O T H E R    N E U R O T R A N S M I T T E R S


Picture of the serotonin
Serotonin is normally involved in temperature regulation, sensory perception, and mood control. However, it plays a major role in emotional disorders such as depression, suicide, impulsive behavior, and aggression.

The hallucinogenic drug LSD acts on serotonin receptors; so do some antidepressant drugs.

Picture of the norepinephrine
Norepinephrine, also called noradrenaline is a neurotransmitter that doubles part-time as a hormone. As a neurotransmitter, norepinephrine helps to regulate arousal, dreaming, and moods. As a hormone, it acts to increase blood pressure, constrict blood vessels and increase heart rate - responses that occur when we feel stress.
Picture of the acetylchline
Acetylcholine is released where nerves meet muscles and is therefore responsible for muscle contraction. After acetylcholine stimulates its receptors, it is quickly inactivated and destroyed by an enzyme. Drugs that keep this enzyime from working are used to treat myasthenia gravis, a disease of muscle weakness and fatigue.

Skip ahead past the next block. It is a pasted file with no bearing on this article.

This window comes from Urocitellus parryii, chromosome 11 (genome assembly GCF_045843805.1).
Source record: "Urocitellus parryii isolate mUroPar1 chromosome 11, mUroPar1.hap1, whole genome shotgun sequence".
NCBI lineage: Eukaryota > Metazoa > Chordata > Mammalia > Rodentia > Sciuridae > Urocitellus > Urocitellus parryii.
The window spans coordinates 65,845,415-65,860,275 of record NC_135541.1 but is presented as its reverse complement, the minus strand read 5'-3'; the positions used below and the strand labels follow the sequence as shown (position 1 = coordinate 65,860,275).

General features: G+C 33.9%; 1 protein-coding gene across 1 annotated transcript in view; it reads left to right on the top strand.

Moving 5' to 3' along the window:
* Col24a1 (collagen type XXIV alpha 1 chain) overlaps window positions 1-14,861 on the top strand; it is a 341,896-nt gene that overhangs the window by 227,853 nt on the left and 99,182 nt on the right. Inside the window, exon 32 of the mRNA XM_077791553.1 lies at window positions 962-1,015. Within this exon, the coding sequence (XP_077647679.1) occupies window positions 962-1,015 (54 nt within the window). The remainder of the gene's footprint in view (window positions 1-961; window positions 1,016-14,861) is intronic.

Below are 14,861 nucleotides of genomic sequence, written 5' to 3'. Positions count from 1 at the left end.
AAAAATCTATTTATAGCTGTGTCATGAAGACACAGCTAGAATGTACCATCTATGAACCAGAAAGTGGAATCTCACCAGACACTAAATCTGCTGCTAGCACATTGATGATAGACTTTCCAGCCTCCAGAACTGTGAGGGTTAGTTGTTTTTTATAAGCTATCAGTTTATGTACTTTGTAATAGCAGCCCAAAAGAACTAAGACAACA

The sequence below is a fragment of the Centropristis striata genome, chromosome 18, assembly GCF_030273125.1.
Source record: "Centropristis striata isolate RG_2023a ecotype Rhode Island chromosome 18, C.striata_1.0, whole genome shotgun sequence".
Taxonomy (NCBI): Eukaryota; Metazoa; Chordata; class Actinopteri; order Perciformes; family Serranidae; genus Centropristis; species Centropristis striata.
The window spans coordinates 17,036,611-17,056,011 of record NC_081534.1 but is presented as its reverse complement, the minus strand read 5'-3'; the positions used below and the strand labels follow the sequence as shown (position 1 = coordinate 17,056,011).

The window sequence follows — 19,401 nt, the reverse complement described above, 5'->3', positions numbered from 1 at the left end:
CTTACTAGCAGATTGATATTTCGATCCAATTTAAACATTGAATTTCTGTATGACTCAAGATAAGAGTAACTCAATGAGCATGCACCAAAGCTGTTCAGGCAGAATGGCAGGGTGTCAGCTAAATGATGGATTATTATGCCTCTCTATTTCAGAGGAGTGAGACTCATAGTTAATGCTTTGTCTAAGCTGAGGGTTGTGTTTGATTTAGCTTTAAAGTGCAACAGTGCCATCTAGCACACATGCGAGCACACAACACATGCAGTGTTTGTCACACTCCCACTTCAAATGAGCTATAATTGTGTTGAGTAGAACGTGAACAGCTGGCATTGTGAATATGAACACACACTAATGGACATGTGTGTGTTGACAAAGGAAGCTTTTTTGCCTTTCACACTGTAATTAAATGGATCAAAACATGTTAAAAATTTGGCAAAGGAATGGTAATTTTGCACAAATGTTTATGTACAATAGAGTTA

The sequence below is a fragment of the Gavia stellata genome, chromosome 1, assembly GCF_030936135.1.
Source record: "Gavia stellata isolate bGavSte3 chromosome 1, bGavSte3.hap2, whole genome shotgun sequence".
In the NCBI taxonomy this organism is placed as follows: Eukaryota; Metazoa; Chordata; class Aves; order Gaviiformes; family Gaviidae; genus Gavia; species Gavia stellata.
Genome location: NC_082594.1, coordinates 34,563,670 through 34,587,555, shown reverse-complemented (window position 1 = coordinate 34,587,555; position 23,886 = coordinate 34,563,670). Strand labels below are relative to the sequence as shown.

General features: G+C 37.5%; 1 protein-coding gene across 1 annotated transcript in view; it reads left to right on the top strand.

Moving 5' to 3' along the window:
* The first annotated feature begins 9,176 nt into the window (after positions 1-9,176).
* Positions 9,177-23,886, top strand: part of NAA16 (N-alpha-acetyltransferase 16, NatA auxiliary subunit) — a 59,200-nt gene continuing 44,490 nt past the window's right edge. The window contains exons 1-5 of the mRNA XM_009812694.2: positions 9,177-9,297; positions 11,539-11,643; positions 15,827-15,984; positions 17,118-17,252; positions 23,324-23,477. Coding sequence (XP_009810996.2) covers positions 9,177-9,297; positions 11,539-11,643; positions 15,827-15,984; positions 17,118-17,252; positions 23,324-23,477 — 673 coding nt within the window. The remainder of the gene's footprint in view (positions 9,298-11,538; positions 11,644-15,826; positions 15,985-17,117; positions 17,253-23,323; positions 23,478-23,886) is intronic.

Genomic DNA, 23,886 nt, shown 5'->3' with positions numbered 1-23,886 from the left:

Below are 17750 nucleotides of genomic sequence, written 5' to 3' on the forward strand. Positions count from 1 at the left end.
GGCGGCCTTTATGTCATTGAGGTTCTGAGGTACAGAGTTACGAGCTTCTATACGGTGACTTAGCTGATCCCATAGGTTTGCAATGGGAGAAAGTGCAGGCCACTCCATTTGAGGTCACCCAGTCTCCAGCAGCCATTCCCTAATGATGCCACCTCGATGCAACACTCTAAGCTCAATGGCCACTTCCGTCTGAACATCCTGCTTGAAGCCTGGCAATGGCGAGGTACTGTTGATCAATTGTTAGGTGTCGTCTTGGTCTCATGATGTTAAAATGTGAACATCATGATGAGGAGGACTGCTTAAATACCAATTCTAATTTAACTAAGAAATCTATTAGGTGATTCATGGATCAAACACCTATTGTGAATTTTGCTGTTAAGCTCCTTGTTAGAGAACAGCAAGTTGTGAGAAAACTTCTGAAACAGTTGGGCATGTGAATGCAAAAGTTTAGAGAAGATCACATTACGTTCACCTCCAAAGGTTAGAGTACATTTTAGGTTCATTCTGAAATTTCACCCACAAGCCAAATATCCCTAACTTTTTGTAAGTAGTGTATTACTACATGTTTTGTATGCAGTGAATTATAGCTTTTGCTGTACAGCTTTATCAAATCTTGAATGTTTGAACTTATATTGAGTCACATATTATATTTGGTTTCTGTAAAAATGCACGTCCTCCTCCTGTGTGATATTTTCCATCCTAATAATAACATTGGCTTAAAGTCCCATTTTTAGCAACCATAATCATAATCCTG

Picture of the glutamate  Picture of the Gaba
Glutamate and GABA (gamma-amino butyric acid) are amino acids that act as neurotransmitters. The majority of synapses within the brain use glutamate or GABA. They also have other functions in the body such as making energy-rich molecules in cells.

The fact that GABA and glutamate are so widely present makes it likely that they will be altered during drug addiction. This also makes it difficult to treat addiction with drug therapy without causing side effects.

For more information, call or write to:

Addiction Science Research and Education Center
College of Pharmacy
The University of Texas
Austin, TX 78712
(512) 471-5198

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